The purpose of this phase is to prove that the process has complete control over its applications and can recover and restart them at will.
A critical aspect of process design is the ability to recover from unexpected scenarios. Enterprise RPA means ‘unattended’ automations running in a ‘lights out’ environment. This is usually achieved by having a Recover page somewhere between the end of the current case and the start of the next. The idea of the Recover page is to clean up and prepare the applications in anticipation of the next queue item.
Under normal circumstances (i.e. the happy path), this is likely to be some sort of navigation back to the ‘ready’ position or home page. But on the unhappy path, this may be more complex because the navigation could start from various exception positions and may necessitate a full restart of the applications.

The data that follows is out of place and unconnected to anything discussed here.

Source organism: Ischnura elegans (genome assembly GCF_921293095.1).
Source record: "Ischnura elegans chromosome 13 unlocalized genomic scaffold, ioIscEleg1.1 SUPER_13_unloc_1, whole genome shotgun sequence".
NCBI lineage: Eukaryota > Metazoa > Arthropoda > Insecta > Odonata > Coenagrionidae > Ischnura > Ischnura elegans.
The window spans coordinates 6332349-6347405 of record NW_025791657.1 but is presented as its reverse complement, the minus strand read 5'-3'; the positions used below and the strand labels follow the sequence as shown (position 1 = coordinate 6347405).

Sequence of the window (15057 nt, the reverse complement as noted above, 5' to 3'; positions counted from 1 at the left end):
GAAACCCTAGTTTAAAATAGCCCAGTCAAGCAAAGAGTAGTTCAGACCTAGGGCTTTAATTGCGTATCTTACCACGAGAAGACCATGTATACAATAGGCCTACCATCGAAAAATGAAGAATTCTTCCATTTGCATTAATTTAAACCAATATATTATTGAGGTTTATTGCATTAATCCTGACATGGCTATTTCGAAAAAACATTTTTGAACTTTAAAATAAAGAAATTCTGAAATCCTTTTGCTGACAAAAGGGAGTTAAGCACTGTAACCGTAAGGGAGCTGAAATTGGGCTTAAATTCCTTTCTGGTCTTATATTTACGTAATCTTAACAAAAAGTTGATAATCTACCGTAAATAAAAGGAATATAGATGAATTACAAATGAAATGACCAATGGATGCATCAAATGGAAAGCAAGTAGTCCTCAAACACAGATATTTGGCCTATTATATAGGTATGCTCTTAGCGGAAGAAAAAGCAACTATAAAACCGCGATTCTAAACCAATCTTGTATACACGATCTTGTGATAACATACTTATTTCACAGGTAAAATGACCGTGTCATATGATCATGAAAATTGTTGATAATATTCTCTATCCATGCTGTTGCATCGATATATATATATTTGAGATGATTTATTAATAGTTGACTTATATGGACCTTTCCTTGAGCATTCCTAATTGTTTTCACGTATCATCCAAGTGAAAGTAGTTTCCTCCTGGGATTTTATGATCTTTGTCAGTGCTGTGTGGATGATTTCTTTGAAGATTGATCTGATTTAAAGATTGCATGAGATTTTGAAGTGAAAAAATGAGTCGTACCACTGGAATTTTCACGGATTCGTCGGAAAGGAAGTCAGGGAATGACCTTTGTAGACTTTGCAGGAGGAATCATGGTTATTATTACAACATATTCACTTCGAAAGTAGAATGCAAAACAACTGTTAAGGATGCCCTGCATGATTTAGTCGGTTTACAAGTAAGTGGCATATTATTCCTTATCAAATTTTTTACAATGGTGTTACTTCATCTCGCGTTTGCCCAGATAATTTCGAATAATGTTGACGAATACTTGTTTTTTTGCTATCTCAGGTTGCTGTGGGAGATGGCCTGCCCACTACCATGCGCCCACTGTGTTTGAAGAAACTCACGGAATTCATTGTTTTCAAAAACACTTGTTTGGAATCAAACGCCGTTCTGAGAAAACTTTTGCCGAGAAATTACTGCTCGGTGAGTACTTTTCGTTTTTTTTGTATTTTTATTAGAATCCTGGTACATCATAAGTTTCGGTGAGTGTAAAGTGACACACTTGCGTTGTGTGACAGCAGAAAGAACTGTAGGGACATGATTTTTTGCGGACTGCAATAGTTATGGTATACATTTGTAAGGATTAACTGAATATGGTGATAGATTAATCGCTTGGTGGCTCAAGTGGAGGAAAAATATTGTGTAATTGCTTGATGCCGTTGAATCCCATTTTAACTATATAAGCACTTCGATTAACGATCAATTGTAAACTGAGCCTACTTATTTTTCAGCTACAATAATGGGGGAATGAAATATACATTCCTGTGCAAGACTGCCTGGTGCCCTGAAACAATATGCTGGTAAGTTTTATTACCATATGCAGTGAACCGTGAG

To test recovery logic, force the applications into awkward positions, either by deliberately generating exceptions or by manually moving the application into a position the process is not expecting, to force a wait stage time out.
Run in Control Room to prove that the process can escape from the unhappy path. If necessary, the process should be able to close an application down, re-start it and navigate to the ‘ready’ position.
As well as the ability to recover from unexpected application behaviour, thought should begiven as to how a process will behave in the event of a ‘shock’, such as a sudden network outage or power failure.
To some extent Blue Prism will handle its queue items by applying the ‘Automatically set exception at clean up’ exception, but what happens to this item should be considered.